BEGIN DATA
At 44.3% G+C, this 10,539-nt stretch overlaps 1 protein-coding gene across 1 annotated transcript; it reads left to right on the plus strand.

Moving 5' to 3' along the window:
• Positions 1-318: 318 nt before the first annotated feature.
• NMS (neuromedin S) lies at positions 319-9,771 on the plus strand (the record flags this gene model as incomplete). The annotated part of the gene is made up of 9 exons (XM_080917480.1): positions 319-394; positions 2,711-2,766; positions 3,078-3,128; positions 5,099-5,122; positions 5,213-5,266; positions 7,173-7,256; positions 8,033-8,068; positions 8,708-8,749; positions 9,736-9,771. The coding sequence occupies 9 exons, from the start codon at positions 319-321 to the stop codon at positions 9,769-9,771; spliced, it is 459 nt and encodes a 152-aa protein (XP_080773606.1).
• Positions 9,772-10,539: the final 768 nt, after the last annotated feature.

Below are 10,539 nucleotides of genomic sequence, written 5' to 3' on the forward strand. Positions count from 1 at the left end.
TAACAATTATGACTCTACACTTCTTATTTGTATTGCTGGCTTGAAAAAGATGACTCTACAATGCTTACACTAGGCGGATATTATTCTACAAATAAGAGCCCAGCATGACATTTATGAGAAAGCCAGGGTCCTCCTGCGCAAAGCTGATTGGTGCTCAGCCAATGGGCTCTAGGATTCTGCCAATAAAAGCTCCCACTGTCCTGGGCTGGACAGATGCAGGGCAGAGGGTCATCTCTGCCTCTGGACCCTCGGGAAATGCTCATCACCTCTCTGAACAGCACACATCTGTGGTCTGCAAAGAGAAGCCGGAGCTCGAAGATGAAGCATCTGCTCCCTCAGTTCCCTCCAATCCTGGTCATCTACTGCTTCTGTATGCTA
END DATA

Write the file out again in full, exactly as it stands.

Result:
At 44.3% G+C, this 10,539-nt stretch overlaps 1 protein-coding gene across 1 annotated transcript; it reads left to right on the plus strand.

Moving 5' to 3' along the window:
• Positions 1-318: 318 nt before the first annotated feature.
• NMS (neuromedin S) lies at positions 319-9,771 on the plus strand (the record flags this gene model as incomplete). The annotated part of the gene is made up of 9 exons (XM_080917480.1): positions 319-394; positions 2,711-2,766; positions 3,078-3,128; positions 5,099-5,122; positions 5,213-5,266; positions 7,173-7,256; positions 8,033-8,068; positions 8,708-8,749; positions 9,736-9,771. The coding sequence occupies 9 exons, from the start codon at positions 319-321 to the stop codon at positions 9,769-9,771; spliced, it is 459 nt and encodes a 152-aa protein (XP_080773606.1).
• Positions 9,772-10,539: the final 768 nt, after the last annotated feature.

Below are 10,539 nucleotides of genomic sequence, written 5' to 3' on the forward strand. Positions count from 1 at the left end.
TAACAATTATGACTCTACACTTCTTATTTGTATTGCTGGCTTGAAAAAGATGACTCTACAATGCTTACACTAGGCGGATATTATTCTACAAATAAGAGCCCAGCATGACATTTATGAGAAAGCCAGGGTCCTCCTGCGCAAAGCTGATTGGTGCTCAGCCAATGGGCTCTAGGATTCTGCCAATAAAAGCTCCCACTGTCCTGGGCTGGACAGATGCAGGGCAGAGGGTCATCTCTGCCTCTGGACCCTCGGGAAATGCTCATCACCTCTCTGAACAGCACACATCTGTGGTCTGCAAAGAGAAGCCGGAGCTCGAAGATGAAGCATCTGCTCCCTCAGTTCCCTCCAATCCTGGTCATCTACTGCTTCTGTATGCTA